Materials and methods

Access to public resources

Three expression profiling datasets (GSE14762 [8], GSE66270 [9] and GSE53757 [10]) were downloaded from the Gene Expression Omni - bus (GEO) database of the National Center for Biotechnology Information (NCBI). The GSE14762 dataset included 11 tumor tissue samples and matched normal tissue samples. The GSE66270 dataset included 14 normal tissue samples and 14 tumor tissue samples. And the GSE53757 dataset included 72 tumor tissue samples and adjacent tissue samples. Among of them, the microarray data of GSE14762 was running at the GPL4866 Plaforms, and the microarray data of GSE66270 and GSE53757 were analyzed at the GPL570 Plaforms. Platforms and series matrix files were downloaded as TXT files. Details for GEO ccRCC data were shown in Table 1.

Table 1 Details for GEO ccRCC data

Detection of DEGs

The R language software (version 3.5.0; https://www.r-project.org/) and annotation package were used to handle the downloaded data files. Probe name in the downloaded data files was changed into international standard name. The package in the Bioconductor (http://www.bioconductor.org/) was used for gene distinguish expression analysis. Robust Multi-array Average (RMA) algorithm was used for the gene expression profile data preprocessing. And quantile normalization was performed to normalize the above data. P < 0.05 and [log2 Fold Change] ≥ 2 were regarded as the DEGs screening threshold. The Robust Rank Aggreg (RRA) analysis (http://cran.r-project.org/) was used to list the up-regulated and down-regulated genes. DEGs of three datasets were represented by volcano map and hierarchical clustering heat map.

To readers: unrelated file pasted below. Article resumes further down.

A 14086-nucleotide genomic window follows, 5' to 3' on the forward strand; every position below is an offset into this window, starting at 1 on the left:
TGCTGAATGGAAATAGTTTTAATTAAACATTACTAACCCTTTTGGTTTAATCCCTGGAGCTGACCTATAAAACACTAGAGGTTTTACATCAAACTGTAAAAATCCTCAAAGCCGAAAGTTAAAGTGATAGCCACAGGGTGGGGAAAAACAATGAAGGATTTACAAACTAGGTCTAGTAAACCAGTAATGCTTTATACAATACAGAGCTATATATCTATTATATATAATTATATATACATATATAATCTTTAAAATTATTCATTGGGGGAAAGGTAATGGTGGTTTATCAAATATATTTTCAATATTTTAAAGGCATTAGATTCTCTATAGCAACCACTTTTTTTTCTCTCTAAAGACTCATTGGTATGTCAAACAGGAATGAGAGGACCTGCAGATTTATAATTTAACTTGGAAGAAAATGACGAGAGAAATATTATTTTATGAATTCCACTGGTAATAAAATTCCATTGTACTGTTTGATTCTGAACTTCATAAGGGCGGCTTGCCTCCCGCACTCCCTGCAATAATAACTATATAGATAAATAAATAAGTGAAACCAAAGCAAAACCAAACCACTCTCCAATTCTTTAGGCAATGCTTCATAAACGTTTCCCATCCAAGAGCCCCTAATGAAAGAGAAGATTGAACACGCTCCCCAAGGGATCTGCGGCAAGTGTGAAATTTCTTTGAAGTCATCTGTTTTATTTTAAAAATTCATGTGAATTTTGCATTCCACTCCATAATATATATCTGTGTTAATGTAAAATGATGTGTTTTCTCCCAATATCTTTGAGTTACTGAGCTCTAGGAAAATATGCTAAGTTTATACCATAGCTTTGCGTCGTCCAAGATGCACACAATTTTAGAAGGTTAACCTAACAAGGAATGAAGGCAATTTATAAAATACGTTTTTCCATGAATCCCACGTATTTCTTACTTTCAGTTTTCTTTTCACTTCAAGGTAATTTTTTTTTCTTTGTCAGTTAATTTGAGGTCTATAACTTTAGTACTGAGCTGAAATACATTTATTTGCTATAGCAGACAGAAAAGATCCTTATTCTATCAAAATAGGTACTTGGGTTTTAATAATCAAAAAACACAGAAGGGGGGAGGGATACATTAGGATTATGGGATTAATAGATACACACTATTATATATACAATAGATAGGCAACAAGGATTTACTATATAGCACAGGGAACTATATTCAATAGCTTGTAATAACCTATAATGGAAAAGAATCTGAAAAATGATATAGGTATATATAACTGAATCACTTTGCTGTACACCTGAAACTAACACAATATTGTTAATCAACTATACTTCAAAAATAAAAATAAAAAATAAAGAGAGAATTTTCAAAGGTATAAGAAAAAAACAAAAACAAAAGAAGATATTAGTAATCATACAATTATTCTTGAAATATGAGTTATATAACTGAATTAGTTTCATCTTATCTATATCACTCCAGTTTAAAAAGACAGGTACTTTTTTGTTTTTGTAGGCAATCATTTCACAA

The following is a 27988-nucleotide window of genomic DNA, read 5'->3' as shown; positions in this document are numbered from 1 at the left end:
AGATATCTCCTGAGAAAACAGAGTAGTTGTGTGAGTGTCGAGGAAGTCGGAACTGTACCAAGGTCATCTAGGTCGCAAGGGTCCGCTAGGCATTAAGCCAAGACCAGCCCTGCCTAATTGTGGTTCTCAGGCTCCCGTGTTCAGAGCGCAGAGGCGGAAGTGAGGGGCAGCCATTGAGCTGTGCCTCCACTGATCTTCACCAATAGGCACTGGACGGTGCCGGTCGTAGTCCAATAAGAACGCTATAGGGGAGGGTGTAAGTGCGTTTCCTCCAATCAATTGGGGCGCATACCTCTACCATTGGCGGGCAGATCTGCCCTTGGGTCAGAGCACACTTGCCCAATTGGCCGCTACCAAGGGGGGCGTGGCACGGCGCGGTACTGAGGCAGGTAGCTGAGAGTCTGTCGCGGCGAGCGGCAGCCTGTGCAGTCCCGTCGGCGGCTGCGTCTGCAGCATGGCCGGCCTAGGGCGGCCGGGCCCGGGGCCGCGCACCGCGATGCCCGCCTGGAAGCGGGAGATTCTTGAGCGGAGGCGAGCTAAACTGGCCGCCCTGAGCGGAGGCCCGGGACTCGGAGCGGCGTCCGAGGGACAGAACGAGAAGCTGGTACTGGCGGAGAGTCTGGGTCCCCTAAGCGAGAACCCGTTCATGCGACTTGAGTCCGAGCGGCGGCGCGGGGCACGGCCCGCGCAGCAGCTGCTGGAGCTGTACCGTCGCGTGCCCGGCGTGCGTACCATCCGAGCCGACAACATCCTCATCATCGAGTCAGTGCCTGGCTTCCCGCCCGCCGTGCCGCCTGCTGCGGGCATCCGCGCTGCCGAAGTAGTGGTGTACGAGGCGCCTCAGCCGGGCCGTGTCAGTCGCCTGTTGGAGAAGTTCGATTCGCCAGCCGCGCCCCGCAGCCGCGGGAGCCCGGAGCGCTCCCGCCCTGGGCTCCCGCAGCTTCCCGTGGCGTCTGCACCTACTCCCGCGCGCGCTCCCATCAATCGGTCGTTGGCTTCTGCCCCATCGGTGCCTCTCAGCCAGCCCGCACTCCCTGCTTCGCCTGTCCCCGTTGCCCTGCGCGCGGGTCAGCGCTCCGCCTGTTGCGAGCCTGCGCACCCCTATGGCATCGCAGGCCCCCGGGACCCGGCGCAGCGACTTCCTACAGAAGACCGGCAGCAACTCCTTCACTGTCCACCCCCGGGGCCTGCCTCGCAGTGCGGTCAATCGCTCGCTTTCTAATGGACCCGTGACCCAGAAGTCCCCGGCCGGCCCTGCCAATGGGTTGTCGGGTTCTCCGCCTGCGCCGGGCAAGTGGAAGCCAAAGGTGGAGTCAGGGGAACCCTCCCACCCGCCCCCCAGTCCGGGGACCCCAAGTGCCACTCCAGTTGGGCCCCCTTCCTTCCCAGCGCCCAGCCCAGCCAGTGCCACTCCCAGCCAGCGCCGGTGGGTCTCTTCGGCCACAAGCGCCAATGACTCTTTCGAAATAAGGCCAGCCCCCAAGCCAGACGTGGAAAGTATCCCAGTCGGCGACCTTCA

Gene ontology (GO) and KEGG enrichment analyses

The biological processes (BP), molecular functions (MF) and cellular components (CC) of DEGs were explored by applying two online biological tools. The online website g:Profiler (https://biit.cs.ut.ee/gprofiler/gost) was used for Go analysis. And DAVID 6.8 (https://david.ncifcrf.gov/) was used for KEGG analysis. P < 0.05 was considered as the significant threshold for GO and KEGG pathway analysis.

PPI network construction

Online database STRING (http://string-db.org) and Cytoscape software (Version 3.6.1, http://www.cytoscape.org/) were applied to generate the PPI network of DEGs and identify the hub genes. Besides, the Molecular Complex Detection (MCODE) plug-in in Cytoscape software was used to analyze clustered sub-networks of highly intraconnected nodes from the above PPI network. The default parameters of MCODE plug-in were as follows: Degree cutoff ≥2, Node score cutoff ≥0.2, K-core ≥2, and Max depth = 100.